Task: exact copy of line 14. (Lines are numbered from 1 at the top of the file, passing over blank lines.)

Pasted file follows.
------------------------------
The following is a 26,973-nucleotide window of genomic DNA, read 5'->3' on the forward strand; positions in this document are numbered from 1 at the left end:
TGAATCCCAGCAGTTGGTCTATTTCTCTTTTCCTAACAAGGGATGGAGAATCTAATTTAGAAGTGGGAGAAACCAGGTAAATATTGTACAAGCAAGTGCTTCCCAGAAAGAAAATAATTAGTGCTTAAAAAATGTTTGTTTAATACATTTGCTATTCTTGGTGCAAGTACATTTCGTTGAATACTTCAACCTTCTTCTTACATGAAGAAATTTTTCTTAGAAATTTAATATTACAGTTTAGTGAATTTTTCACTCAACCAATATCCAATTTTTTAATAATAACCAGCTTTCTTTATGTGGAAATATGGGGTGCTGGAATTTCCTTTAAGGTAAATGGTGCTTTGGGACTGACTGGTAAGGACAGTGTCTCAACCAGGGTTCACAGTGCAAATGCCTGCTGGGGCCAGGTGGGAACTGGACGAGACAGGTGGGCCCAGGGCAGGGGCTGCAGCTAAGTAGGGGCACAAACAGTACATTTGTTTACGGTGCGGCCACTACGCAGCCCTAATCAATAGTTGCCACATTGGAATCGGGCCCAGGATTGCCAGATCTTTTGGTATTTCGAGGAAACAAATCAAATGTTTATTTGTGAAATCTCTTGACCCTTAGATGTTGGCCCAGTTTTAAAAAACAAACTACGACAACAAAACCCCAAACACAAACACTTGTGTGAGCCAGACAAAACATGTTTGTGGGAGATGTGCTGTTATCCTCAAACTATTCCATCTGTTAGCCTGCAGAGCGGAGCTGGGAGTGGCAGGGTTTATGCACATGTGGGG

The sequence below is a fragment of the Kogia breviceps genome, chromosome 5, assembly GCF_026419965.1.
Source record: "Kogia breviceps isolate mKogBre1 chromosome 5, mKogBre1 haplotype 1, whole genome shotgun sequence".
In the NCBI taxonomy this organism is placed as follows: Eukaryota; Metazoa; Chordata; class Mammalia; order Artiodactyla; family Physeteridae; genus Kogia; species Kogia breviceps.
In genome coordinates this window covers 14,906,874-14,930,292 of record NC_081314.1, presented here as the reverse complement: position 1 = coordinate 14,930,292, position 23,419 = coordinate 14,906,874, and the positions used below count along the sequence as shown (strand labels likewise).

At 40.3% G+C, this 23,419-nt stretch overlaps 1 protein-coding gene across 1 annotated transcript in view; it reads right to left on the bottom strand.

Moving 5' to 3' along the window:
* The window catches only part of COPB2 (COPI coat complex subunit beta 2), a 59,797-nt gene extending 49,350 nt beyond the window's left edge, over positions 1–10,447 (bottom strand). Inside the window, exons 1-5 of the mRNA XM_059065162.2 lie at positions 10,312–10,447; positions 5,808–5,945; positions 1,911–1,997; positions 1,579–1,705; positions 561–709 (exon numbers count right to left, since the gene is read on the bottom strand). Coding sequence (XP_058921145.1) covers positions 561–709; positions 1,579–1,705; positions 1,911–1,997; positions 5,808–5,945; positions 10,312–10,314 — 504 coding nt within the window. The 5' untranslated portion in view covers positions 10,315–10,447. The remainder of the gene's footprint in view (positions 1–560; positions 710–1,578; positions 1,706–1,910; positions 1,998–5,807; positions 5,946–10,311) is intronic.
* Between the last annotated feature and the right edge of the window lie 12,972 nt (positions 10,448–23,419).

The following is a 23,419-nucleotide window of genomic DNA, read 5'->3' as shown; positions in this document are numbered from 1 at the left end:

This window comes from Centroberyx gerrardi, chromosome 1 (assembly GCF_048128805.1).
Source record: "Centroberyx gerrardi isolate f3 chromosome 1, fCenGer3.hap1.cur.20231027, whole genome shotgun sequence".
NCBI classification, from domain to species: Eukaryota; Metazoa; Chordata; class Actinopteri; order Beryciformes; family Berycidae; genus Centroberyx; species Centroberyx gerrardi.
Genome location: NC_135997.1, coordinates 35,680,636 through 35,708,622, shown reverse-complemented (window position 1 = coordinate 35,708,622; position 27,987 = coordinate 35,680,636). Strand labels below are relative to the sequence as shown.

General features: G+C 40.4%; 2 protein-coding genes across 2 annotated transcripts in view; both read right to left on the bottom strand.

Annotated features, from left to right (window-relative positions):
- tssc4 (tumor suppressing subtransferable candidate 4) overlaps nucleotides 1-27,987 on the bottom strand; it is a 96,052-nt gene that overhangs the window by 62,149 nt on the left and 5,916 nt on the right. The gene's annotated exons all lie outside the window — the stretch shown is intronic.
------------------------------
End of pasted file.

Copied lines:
NCBI classification, from domain to species: Eukaryota; Metazoa; Chordata; class Actinopteri; order Beryciformes; family Berycidae; genus Centroberyx; species Centroberyx gerrardi.